Attention Please Now
by Matthew Pitt
Autumn House Press
Awards: Winner, 2009
Autumn House Fiction Prize
"'What I want,' she said, 'is for you to send my son back home.'
'I don't follow,' I confessed.
you don't, Mr Voice of the Stags. Listen, just announce this. Tell him
I'm off the clock. and tell him I already inherited enough trouble with
the child I got; I won't baby-sit his trouble, too. Either he picks up
his kids from my house, or the state does.' "
Reviewed by Diane Becker
The title of Matthew Pitt’s debut collection Attention Please Now
is printed a striking yellow over a sheet of diagrammatic figures
communicating in semaphore. It’s a code I’ve not used since I was a
child. I remember it involved a lot of arm waving. What better way of
grabbing someone’s attention …
This is an ambitious first
collection.The stories are surreal, funny, and often disturbing. They
are set in convincing and quirky micro-worlds where characters meander
or boomerang through their inner and interpersonal conflicts in an
attempt to be heard. They live in fictional spaces that are framed by
characters’ reading or misreading of behavioural, social, moral or
political codes and signals, which leads to conflict, an underlying
theme that permeates the collection. Some characters appear almost
neurotically charged (for example, Anne in Outpatient), while others’ unrealistic expectations and ambitions can only be destined to collide with reality.
Susie in Golden Retrievers:
always presumed she would use dogs as her key to stardom. They would
unlock the door for her, and then she’d give them up. Someday she’d
groom the right terrier, nurse and ill greyhound back to health, which
would lead to a producer or casting agent re-sculpting Susie’s life
into the mold of instant fame. They would discover her. Conan O’Brien
would marvel at how she got her start. The humble beginnings from which
she’d phoenixed. After seeing your movie, he’d say, I find it hard to
believe you were ever just a dog lady.
In Goes Without Saying, A&R "asshole" Stir’s expectations are dashed by his young son Philip’s deafness.
feels the abrupt absence of words. Cheated. […] Before the birth, Stir
had dreamed of Philip someday shadowing his career. But there won’t be
any shadow, and so this job, and all the energy Stir has poured into
it, seems now to have drained away. Imagine having a son, he’d imagined
asking Azita, who can’t seize any of the sounds you rely on for
pleasure and purpose.
His frustrations are clear:
course the boy is not perfect. It’s holy Hell getting Philip to bathe.
He has a habit, beyond the boundaries of a "phase" of poking women who
wear ruby lipstick. And - he is not perfect because he cannot hear the
dishwasher hissing, and is liable to open its door during the drying
cycle and get scalded by steam. And - he doesn’t hear the shrieks of
hypersensitive car alarms he touches in parking lots; the neighbor’s
kid yelling goodbye in the hallway. Or any of the beloved songs Stir
knows note for note.
was one of my favourite stories. While I had little patience with Stir,
the resolution (when Philip finds a way of getting his father’s
attention) is simple, surprising, imaginative and understated, a
quality of Pitt’s writing that really impressed.
This is not pared down short fiction. Each paragraph is packed with life … From Answers to Frequently Asked Questions:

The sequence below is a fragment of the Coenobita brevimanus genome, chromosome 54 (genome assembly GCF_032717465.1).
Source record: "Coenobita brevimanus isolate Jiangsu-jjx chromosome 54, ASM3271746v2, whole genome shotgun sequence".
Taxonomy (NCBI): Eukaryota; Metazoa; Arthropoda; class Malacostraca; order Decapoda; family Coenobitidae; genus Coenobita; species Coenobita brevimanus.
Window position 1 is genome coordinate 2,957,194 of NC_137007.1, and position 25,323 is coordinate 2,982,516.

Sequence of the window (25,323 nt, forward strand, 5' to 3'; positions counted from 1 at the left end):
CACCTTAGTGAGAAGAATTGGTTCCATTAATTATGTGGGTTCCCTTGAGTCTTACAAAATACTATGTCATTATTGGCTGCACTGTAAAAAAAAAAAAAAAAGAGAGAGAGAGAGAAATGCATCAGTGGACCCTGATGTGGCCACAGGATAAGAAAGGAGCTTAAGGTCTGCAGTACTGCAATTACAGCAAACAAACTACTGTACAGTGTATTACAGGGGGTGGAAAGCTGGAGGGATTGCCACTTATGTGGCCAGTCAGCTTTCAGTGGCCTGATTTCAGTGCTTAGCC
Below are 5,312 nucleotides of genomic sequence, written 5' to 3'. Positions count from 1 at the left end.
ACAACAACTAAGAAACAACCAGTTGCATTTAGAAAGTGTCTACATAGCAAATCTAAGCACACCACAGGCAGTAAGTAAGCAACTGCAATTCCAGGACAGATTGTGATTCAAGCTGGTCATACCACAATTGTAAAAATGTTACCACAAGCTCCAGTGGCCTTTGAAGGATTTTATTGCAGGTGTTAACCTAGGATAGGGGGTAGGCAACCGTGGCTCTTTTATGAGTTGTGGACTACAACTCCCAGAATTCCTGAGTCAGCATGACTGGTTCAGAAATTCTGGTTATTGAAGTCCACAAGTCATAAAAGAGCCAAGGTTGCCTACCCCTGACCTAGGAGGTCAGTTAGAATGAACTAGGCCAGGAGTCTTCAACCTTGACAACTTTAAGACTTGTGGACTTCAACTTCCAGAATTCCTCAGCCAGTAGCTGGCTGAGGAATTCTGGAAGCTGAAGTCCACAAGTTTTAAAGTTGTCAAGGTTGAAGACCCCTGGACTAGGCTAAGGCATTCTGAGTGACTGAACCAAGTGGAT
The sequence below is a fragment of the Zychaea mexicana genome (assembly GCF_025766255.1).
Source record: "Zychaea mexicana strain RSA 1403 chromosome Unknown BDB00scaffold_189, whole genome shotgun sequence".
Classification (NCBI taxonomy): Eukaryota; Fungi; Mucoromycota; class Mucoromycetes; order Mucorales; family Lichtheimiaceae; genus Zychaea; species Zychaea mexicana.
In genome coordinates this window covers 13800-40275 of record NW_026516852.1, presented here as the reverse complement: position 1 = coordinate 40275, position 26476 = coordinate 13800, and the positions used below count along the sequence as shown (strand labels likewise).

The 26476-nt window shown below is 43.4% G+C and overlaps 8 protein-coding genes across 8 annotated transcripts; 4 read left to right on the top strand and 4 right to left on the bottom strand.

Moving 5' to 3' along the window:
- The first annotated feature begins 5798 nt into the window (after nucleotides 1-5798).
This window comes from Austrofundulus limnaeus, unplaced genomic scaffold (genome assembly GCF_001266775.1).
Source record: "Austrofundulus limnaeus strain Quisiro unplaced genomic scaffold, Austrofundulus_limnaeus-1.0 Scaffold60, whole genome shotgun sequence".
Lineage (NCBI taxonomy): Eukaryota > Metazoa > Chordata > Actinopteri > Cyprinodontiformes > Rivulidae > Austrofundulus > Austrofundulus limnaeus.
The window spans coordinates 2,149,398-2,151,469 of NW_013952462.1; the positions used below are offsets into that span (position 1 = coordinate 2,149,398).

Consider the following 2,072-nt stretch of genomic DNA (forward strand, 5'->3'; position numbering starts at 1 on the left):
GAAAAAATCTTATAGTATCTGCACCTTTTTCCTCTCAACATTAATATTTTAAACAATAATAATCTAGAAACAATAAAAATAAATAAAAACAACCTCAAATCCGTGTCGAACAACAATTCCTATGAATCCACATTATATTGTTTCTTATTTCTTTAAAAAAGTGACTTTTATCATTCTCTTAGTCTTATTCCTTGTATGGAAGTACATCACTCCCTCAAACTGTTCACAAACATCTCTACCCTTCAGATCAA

of his hotel room, Benny is drawn to bodies. Leaving the duck on his
nightstand, he takes the EL to Finishers, a dance club near
Wrigleyville he hits each time his work brings him to the Windy City.
Inside the club a spinning disco ball whirls, producing an effect like
a fish on a racetrack. The dancers make small, vibrating steps that
seem to lack true motion. Benny chucks Kipper, the bartender, on his
shoulder. Kipper has a crooked smile, a shaved head, earlobes fenced in
with metal hoops and studs. His every fourth word is "fucking"; his
every fifth, "cunt". Kate would not like him.
... and people - sometimes crowds of them. This works particularly well in Attention Please Now and Outpatient where they are an essential backdrop bringing wider conflicts into focus or act as counterpoint.
In Outpatient, a secret lesbian affair is carried out against the backdrop of TV news coverage of the "Pariah Parade":
Nefa took a last swallow of milk. "Freaks."
"I’ll change it, I’ll change it." Weren’t they two of the freaks?
"You want me to say I sympathize?’ Nefa asked, turning her face to Anne.
"I do. You want me to say what goes on mornings in this house has anything to do with that parade? I won’t."
"I want to hear that what goes on in this house means enough to you to protect. If it came to that."
face went standstill, a stationary front. "Lord. Tell me," she said,
"is it always such a pain in the ass being with a woman?"
The stories veer from global to personal and often hint at something wider or less tangible:
From Golden Retrievers:
complained to Susie - each chance she got - that she was misreading
signs. "He lopes in and dashes your heart apart every weekend. You keep
dressing for a first date; he shows up looking like he’s come to paint
your house." […] In time, though Susie grew less sure. Grew sick of
Michael’s sexless attention. She was tired of washing her sheets for
his weekend visits, only to have him sleep on the couch. She was tired
of him apologizing for bringing half-wilted flowers, apologizing for
falling asleep in the middle of movies, apologizing for being the
kindest man she knew at a time when she couldn’t recognise kindness; or
worse, a time when she tried to stare kindness down, burn holes in it,
ignite it into something else.
collection is attention-grabbing. It’s got some great ideas, is packed
with atmosphere, dialogue and sandwiched with some elegant prose. A lot
to like, from an author who understands what’s going on out there. Hats
off to Pitt for making us listen.